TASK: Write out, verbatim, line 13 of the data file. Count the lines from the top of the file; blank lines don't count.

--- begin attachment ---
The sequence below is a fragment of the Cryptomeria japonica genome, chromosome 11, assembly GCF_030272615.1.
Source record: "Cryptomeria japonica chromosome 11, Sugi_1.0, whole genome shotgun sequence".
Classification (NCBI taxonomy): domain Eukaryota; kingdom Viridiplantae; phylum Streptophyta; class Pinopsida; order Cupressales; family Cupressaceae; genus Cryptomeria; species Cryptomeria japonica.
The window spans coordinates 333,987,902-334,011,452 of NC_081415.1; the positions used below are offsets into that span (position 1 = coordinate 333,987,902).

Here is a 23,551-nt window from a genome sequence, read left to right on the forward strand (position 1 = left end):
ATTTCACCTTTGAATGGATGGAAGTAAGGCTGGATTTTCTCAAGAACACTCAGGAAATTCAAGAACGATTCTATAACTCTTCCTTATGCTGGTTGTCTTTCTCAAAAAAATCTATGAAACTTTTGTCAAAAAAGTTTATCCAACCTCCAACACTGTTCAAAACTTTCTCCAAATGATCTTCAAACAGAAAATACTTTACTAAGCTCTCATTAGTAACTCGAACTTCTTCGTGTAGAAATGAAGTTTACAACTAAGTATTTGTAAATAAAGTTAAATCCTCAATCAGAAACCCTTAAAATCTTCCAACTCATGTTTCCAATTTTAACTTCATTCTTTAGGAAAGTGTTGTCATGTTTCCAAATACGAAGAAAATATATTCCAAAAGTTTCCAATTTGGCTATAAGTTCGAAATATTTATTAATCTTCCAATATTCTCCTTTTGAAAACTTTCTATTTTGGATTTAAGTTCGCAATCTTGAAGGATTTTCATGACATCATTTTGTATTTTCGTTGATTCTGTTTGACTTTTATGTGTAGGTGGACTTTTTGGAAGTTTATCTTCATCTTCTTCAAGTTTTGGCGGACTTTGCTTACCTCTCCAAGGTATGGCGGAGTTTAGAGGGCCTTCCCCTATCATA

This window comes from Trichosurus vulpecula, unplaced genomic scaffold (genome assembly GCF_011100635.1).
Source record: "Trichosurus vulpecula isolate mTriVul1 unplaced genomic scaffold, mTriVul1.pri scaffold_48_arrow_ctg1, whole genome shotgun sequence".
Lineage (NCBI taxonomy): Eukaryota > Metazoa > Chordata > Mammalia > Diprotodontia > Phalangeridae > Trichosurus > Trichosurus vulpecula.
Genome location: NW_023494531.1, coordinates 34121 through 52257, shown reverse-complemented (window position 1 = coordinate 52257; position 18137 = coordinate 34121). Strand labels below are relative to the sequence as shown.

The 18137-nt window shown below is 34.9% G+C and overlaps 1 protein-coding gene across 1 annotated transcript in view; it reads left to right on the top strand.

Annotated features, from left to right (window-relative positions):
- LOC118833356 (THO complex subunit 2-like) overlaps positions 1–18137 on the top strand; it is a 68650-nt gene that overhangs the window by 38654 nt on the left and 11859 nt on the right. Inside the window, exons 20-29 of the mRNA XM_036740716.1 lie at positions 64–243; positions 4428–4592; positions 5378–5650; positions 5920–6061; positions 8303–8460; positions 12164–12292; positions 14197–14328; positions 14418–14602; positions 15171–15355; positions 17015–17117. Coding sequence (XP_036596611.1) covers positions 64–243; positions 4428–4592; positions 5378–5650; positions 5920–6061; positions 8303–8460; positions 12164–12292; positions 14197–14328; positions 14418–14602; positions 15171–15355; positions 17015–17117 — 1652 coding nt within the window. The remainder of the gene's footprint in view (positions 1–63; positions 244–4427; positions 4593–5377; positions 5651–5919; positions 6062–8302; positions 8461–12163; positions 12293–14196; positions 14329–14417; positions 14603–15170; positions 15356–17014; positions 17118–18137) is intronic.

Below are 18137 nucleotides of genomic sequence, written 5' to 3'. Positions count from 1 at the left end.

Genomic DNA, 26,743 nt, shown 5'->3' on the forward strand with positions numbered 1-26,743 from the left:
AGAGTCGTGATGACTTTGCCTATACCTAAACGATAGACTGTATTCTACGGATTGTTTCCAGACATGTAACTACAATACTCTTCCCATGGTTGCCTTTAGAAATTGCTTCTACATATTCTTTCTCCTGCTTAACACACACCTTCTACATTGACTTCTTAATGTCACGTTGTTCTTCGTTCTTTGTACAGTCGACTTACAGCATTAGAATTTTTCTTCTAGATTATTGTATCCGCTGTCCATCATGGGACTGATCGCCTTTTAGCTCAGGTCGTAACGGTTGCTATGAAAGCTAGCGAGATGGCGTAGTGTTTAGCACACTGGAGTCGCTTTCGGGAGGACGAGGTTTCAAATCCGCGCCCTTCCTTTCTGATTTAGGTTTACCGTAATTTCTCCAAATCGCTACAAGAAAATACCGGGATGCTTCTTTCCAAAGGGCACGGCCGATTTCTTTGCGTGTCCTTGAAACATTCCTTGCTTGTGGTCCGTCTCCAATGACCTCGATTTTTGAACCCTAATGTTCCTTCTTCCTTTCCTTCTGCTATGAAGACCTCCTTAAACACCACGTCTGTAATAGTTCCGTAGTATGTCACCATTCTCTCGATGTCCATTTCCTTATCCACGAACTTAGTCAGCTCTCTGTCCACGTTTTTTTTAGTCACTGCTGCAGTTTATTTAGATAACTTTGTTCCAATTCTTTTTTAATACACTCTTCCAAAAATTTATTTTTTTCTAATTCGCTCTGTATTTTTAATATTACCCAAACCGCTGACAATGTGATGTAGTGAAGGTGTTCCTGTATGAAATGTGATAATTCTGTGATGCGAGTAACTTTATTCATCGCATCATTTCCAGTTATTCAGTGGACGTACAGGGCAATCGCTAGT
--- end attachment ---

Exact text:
- LOC118833356 (THO complex subunit 2-like) overlaps positions 1–18137 on the top strand; it is a 68650-nt gene that overhangs the window by 38654 nt on the left and 11859 nt on the right. Inside the window, exons 20-29 of the mRNA XM_036740716.1 lie at positions 64–243; positions 4428–4592; positions 5378–5650; positions 5920–6061; positions 8303–8460; positions 12164–12292; positions 14197–14328; positions 14418–14602; positions 15171–15355; positions 17015–17117. Coding sequence (XP_036596611.1) covers positions 64–243; positions 4428–4592; positions 5378–5650; positions 5920–6061; positions 8303–8460; positions 12164–12292; positions 14197–14328; positions 14418–14602; positions 15171–15355; positions 17015–17117 — 1652 coding nt within the window. The remainder of the gene's footprint in view (positions 1–63; positions 244–4427; positions 4593–5377; positions 5651–5919; positions 6062–8302; positions 8461–12163; positions 12293–14196; positions 14329–14417; positions 14603–15170; positions 15356–17014; positions 17118–18137) is intronic.